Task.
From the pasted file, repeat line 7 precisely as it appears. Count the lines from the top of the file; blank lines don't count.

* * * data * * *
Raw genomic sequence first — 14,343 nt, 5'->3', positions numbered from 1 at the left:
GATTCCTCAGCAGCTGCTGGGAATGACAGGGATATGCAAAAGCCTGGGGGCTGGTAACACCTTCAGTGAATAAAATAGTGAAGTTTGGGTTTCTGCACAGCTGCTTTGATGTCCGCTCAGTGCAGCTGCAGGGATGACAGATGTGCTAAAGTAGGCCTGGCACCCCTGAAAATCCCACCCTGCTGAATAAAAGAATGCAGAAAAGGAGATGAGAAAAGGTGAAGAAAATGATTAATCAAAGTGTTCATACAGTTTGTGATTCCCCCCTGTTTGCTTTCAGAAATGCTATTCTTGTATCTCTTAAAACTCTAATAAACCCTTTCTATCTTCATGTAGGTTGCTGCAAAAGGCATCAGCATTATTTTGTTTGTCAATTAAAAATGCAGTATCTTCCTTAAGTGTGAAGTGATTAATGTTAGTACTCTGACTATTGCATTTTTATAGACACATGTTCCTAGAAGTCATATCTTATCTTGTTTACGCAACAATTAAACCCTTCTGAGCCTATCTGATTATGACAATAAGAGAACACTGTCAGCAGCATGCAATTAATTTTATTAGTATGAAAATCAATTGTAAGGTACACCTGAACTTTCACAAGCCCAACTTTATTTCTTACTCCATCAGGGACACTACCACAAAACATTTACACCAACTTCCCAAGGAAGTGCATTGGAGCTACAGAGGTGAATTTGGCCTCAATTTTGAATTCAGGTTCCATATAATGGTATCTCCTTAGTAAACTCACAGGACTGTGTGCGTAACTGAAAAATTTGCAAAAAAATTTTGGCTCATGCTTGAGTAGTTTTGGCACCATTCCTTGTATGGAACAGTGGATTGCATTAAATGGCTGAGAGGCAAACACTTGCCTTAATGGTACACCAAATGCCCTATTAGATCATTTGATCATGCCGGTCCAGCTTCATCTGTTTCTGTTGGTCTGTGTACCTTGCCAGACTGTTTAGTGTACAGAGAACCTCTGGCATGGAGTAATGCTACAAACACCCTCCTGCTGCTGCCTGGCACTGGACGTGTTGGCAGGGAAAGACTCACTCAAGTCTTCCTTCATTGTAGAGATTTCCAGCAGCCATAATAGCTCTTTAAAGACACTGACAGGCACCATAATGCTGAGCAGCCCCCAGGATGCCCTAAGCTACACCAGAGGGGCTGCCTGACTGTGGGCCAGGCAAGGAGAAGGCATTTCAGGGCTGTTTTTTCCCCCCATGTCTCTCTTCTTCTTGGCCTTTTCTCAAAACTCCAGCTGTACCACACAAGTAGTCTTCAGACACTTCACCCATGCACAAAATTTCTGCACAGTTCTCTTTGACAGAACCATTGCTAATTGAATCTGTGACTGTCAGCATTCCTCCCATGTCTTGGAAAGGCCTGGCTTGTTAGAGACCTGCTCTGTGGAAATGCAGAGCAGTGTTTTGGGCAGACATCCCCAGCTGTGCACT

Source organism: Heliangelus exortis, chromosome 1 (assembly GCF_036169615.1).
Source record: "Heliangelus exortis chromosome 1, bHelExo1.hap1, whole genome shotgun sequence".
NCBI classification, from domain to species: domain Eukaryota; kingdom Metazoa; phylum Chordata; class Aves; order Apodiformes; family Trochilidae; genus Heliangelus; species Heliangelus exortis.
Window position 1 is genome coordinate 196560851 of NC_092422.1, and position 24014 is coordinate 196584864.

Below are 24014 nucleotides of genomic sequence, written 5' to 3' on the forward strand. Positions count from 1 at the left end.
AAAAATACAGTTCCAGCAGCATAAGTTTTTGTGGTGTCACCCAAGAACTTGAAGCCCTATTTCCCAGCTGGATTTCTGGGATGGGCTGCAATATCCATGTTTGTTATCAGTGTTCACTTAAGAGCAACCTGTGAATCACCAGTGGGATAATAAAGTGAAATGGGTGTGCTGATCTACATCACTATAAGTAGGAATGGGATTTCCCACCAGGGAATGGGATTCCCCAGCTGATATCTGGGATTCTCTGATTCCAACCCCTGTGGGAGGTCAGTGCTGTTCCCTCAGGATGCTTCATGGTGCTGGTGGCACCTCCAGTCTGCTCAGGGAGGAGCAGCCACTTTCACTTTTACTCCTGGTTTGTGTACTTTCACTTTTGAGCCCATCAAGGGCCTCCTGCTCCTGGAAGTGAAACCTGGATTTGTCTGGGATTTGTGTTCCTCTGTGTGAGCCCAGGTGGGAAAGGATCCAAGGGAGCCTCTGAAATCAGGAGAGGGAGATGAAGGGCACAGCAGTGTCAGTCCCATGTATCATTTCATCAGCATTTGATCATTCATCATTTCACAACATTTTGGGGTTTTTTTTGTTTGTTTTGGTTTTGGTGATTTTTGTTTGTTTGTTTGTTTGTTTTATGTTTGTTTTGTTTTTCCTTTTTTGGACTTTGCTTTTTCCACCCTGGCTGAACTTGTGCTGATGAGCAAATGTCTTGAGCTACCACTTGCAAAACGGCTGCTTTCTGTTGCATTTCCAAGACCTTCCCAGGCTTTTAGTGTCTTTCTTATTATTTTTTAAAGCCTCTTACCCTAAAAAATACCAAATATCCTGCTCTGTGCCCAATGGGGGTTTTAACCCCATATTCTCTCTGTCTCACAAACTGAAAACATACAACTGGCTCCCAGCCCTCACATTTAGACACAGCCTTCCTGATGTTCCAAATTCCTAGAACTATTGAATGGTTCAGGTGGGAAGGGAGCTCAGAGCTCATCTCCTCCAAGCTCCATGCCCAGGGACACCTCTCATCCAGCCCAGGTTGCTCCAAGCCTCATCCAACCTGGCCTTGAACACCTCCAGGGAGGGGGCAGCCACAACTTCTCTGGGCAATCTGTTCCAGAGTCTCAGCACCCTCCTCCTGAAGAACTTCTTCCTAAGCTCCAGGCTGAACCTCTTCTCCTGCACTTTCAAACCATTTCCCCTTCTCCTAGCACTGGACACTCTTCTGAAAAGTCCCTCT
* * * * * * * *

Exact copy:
Below are 24014 nucleotides of genomic sequence, written 5' to 3' on the forward strand. Positions count from 1 at the left end.